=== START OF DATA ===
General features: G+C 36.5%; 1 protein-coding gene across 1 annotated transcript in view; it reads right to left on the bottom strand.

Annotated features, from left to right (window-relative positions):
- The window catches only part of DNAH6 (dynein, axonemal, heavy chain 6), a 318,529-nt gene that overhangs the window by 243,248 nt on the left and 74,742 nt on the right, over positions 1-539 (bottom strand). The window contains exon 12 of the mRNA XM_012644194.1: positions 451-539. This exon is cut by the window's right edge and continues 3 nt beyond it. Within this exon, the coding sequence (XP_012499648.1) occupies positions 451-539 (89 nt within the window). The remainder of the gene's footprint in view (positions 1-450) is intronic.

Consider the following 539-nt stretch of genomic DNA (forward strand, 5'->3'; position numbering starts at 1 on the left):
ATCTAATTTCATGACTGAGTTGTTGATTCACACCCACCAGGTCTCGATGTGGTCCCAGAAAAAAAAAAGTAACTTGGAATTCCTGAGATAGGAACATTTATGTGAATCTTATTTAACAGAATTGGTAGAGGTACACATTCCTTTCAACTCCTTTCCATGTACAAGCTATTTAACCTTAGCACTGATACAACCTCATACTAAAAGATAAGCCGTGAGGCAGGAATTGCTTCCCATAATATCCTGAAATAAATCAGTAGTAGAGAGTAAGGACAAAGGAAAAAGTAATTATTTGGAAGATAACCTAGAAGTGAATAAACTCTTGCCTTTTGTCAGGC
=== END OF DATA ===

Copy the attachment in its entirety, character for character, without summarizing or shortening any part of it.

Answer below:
General features: G+C 36.5%; 1 protein-coding gene across 1 annotated transcript in view; it reads right to left on the bottom strand.

Annotated features, from left to right (window-relative positions):
- The window catches only part of DNAH6 (dynein, axonemal, heavy chain 6), a 318,529-nt gene that overhangs the window by 243,248 nt on the left and 74,742 nt on the right, over positions 1-539 (bottom strand). The window contains exon 12 of the mRNA XM_012644194.1: positions 451-539. This exon is cut by the window's right edge and continues 3 nt beyond it. Within this exon, the coding sequence (XP_012499648.1) occupies positions 451-539 (89 nt within the window). The remainder of the gene's footprint in view (positions 1-450) is intronic.

Consider the following 539-nt stretch of genomic DNA (forward strand, 5'->3'; position numbering starts at 1 on the left):
ATCTAATTTCATGACTGAGTTGTTGATTCACACCCACCAGGTCTCGATGTGGTCCCAGAAAAAAAAAAGTAACTTGGAATTCCTGAGATAGGAACATTTATGTGAATCTTATTTAACAGAATTGGTAGAGGTACACATTCCTTTCAACTCCTTTCCATGTACAAGCTATTTAACCTTAGCACTGATACAACCTCATACTAAAAGATAAGCCGTGAGGCAGGAATTGCTTCCCATAATATCCTGAAATAAATCAGTAGTAGAGAGTAAGGACAAAGGAAAAAGTAATTATTTGGAAGATAACCTAGAAGTGAATAAACTCTTGCCTTTTGTCAGGC